BiotenzThursday, 2nd May, 2002
Biotechnology Expanding at Double in AustraliaBiotechnology, the hot sector of science as perceived by the community, is attracting headlines and recognition as Australia leads global stem cell research and attracts increased government funding.
Monash University's Institute of Reproduction and Development is one of four institutes short-listed for a federally funded $46 million grant to establish a centre for biotechnology excellence.
Institute director Professor Alan Trounson said the grant reflected the importance the government gave to biotechnology ``Investment today will reap financial rewards and jobs for the future,'' he said.
The CSIRO employs about 15 per cent of biotechnology's scientists in Australia. Jennifer North, coordinator of CSIRO's Gene Technology Information Program, said: ``Biotechnology is such a diverse field, with new companies and new research, the employment opportunities are expanding and the potential is huge; agriculture, medicine, human health, the environment and new fields such as bioinfomatics - the marriage of IT and biotechnology.''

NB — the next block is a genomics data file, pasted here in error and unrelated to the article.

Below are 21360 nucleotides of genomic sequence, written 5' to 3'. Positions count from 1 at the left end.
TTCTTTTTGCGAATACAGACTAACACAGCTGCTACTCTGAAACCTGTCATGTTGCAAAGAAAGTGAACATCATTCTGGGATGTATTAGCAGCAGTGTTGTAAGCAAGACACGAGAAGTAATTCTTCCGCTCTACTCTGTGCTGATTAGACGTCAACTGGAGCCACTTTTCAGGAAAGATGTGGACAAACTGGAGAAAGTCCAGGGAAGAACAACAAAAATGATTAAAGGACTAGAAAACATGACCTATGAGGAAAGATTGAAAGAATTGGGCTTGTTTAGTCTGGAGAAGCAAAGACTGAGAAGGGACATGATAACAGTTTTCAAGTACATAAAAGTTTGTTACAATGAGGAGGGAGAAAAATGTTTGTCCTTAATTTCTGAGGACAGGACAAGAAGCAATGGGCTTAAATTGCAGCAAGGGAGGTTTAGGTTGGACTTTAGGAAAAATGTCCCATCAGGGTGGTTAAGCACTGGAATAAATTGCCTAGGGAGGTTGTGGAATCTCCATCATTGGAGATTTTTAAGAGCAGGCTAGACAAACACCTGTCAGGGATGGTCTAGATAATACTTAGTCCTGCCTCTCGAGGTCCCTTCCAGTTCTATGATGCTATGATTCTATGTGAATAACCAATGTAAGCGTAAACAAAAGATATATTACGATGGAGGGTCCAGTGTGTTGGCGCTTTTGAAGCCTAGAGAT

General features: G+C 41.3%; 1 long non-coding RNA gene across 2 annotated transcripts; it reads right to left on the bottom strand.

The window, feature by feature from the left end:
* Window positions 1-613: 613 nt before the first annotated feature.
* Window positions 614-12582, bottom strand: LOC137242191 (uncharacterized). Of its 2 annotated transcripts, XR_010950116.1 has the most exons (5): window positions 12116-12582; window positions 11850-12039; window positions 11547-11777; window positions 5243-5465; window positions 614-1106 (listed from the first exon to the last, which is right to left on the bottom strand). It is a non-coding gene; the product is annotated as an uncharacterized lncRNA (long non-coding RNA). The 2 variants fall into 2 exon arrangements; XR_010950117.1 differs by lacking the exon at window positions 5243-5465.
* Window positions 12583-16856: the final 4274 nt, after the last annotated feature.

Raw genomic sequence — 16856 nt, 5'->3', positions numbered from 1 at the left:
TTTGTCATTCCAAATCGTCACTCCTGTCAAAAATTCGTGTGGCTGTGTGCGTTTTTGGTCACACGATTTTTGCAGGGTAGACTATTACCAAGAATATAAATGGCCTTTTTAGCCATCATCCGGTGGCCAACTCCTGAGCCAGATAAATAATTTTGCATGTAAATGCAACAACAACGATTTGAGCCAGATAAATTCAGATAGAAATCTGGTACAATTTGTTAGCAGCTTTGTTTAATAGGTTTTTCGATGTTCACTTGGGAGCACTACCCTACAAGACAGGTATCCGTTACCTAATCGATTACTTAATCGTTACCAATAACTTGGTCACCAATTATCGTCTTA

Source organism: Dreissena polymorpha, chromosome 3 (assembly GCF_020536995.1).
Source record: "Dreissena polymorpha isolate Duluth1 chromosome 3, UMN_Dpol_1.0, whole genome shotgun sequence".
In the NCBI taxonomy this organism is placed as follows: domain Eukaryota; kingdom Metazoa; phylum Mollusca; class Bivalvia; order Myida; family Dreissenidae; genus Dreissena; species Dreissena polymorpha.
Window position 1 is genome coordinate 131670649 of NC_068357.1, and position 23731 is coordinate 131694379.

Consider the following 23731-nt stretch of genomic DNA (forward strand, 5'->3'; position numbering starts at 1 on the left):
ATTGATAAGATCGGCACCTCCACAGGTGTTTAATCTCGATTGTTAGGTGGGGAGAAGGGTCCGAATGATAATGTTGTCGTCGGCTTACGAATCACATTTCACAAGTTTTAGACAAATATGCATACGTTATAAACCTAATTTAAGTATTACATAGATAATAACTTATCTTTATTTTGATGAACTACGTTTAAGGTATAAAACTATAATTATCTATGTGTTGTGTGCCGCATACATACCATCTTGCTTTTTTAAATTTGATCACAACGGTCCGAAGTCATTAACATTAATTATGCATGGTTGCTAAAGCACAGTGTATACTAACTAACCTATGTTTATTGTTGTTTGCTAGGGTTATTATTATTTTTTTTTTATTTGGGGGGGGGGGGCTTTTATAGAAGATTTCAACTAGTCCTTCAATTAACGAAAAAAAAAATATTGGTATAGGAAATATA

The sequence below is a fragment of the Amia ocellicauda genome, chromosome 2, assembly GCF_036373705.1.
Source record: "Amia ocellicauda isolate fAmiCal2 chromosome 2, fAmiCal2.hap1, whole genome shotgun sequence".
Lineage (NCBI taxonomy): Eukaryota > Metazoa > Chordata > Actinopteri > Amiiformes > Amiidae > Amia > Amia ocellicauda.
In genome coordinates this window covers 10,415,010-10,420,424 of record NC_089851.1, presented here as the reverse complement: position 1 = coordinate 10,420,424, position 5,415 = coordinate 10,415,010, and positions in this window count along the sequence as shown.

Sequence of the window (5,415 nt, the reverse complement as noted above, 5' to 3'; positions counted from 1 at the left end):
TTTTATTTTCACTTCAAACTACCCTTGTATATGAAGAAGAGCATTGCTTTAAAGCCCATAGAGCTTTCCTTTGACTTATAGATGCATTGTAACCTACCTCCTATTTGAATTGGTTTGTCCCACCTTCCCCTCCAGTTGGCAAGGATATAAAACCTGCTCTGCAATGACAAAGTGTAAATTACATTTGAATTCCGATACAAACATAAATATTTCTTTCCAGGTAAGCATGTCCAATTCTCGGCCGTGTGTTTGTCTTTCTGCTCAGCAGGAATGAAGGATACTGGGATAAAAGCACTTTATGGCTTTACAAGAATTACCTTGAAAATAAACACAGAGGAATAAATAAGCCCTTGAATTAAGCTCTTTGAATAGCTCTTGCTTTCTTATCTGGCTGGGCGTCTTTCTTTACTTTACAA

Anthony Coulepis, the executive director of the Australian Biotechnology Association, recently re-named Ausbiotech, said: ``Ausbiotech is gaining two or three new members a day. In the last 18 months we have gone from 400 to 1000 members and we now have over 150 corporate members.''
According to Dr Coulepis, the Australia-wide biotechnology breakdown for sector employment is as follows: human health 38 per cent; agriculture/food 14 per cent; genetic diagnostics 7 per cent; and veterinary 6 per cent.
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